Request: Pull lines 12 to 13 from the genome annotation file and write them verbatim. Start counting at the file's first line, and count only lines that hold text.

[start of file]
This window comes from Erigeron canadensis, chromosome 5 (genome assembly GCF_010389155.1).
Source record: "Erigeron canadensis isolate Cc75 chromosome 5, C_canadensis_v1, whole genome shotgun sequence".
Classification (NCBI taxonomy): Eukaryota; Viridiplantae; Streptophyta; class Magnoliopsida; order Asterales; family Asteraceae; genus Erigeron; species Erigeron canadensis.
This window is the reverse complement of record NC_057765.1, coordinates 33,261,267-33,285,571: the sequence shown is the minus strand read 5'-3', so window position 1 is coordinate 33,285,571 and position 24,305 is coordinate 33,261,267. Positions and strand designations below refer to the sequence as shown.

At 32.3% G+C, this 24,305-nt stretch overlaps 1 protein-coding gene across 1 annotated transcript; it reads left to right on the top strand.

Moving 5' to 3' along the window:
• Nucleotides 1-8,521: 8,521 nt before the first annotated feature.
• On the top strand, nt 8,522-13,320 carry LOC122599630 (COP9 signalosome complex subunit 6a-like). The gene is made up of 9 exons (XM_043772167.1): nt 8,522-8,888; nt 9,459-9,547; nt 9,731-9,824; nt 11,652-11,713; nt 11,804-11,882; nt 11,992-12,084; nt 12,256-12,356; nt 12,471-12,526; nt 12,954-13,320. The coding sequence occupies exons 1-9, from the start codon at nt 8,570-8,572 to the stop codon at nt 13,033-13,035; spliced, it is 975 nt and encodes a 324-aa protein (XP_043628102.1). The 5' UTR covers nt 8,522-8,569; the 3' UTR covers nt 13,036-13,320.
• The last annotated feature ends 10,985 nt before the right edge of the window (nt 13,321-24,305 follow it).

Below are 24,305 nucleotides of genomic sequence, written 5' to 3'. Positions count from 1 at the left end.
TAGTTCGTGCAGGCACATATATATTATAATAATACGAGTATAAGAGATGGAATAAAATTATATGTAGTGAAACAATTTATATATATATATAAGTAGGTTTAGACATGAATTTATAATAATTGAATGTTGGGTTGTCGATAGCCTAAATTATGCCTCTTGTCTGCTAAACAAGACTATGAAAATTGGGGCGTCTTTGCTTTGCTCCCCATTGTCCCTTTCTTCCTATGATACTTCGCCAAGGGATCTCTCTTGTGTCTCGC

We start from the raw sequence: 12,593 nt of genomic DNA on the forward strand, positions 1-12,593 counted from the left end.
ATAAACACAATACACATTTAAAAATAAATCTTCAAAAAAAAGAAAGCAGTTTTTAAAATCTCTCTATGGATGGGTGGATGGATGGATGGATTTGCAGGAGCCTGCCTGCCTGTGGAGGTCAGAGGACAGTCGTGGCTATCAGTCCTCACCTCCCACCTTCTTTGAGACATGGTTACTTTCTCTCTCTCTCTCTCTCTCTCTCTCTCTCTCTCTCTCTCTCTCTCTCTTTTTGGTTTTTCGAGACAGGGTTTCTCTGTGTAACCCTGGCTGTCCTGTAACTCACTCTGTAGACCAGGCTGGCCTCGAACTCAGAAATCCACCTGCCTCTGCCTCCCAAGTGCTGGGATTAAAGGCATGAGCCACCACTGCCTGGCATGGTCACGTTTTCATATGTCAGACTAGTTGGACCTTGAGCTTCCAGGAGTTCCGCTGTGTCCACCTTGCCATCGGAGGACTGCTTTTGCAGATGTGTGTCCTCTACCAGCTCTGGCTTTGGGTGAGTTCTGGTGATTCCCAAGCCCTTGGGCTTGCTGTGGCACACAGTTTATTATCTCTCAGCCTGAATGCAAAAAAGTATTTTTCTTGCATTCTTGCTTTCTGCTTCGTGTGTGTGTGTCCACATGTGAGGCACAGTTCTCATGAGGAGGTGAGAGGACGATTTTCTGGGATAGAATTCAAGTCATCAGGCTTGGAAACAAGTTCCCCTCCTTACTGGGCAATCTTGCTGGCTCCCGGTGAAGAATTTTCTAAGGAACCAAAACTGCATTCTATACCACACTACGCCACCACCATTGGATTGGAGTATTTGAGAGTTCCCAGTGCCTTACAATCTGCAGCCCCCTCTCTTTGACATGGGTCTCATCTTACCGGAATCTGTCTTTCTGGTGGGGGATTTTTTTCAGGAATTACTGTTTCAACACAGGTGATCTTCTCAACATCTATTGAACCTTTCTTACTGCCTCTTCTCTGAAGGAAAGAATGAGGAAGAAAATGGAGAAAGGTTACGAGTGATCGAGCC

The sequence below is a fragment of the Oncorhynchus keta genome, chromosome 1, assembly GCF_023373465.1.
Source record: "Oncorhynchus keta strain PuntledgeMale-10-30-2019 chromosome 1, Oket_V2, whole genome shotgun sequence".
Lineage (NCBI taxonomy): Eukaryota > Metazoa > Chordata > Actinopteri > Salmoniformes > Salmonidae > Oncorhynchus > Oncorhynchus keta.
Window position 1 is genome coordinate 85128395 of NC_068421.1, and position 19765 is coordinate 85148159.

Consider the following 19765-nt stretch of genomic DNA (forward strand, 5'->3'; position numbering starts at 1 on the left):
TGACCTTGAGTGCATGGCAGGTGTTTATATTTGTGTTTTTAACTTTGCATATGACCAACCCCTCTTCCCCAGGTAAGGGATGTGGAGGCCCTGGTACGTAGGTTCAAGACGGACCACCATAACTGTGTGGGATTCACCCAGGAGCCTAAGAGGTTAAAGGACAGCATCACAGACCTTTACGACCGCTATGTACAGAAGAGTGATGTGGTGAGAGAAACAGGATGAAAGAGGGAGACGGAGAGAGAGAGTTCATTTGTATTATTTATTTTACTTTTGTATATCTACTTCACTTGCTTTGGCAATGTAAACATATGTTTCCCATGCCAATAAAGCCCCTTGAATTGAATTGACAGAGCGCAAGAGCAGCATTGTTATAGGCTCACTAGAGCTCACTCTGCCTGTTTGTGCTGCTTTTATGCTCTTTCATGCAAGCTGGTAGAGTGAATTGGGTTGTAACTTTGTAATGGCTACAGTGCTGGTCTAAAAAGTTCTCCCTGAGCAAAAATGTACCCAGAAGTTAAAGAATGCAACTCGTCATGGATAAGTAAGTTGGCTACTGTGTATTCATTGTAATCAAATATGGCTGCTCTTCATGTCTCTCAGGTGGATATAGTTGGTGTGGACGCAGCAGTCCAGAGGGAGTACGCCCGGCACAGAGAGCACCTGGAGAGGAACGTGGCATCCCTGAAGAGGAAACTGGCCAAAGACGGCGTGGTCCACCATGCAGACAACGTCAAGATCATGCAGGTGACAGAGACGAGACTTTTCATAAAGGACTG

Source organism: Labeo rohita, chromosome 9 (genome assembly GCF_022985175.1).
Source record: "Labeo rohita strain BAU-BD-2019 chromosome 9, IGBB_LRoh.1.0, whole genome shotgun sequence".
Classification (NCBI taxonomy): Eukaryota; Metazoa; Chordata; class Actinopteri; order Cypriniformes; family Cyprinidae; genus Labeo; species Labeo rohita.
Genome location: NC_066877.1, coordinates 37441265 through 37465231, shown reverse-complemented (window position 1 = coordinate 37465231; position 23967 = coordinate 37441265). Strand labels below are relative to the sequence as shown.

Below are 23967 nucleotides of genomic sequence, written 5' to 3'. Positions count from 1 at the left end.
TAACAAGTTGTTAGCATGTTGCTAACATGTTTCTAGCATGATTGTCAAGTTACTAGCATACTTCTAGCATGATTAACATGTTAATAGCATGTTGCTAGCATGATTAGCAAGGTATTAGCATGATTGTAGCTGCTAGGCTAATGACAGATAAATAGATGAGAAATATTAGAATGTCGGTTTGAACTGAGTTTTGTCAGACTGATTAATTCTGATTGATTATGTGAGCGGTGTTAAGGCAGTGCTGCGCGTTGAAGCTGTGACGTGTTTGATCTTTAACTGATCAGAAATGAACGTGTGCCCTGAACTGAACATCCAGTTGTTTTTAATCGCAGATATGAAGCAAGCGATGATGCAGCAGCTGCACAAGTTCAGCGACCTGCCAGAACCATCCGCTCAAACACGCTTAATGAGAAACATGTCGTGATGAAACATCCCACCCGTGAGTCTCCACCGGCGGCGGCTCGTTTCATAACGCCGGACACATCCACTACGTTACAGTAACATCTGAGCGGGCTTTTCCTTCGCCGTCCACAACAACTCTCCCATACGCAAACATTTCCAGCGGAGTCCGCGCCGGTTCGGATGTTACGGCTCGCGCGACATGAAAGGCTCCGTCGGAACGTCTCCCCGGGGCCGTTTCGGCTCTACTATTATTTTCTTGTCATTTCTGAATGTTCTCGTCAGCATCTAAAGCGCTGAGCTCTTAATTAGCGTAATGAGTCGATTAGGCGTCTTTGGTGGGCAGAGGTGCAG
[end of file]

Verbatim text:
We start from the raw sequence: 12,593 nt of genomic DNA on the forward strand, positions 1-12,593 counted from the left end.
ATAAACACAATACACATTTAAAAATAAATCTTCAAAAAAAAGAAAGCAGTTTTTAAAATCTCTCTATGGATGGGTGGATGGATGGATGGATTTGCAGGAGCCTGCCTGCCTGTGGAGGTCAGAGGACAGTCGTGGCTATCAGTCCTCACCTCCCACCTTCTTTGAGACATGGTTACTTTCTCTCTCTCTCTCTCTCTCTCTCTCTCTCTCTCTCTCTCTCTCTCTCTTTTTGGTTTTTCGAGACAGGGTTTCTCTGTGTAACCCTGGCTGTCCTGTAACTCACTCTGTAGACCAGGCTGGCCTCGAACTCAGAAATCCACCTGCCTCTGCCTCCCAAGTGCTGGGATTAAAGGCATGAGCCACCACTGCCTGGCATGGTCACGTTTTCATATGTCAGACTAGTTGGACCTTGAGCTTCCAGGAGTTCCGCTGTGTCCACCTTGCCATCGGAGGACTGCTTTTGCAGATGTGTGTCCTCTACCAGCTCTGGCTTTGGGTGAGTTCTGGTGATTCCCAAGCCCTTGGGCTTGCTGTGGCACACAGTTTATTATCTCTCAGCCTGAATGCAAAAAAGTATTTTTCTTGCATTCTTGCTTTCTGCTTCGTGTGTGTGTGTCCACATGTGAGGCACAGTTCTCATGAGGAGGTGAGAGGACGATTTTCTGGGATAGAATTCAAGTCATCAGGCTTGGAAACAAGTTCCCCTCCTTACTGGGCAATCTTGCTGGCTCCCGGTGAAGAATTTTCTAAGGAACCAAAACTGCATTCTATACCACACTACGCCACCACCATTGGATTGGAGTATTTGAGAGTTCCCAGTGCCTTACAATCTGCAGCCCCCTCTCTTTGACATGGGTCTCATCTTACCGGAATCTGTCTTTCTGGTGGGGGATTTTTTTCAGGAATTACTGTTTCAACACAGGTGATCTTCTCAACATCTATTGAACCTTTCTTACTGCCTCTTCTCTGAAGGAAAGAATGAGGAAGAAAATGGAGAAAGGTTACGAGTGATCGAGCC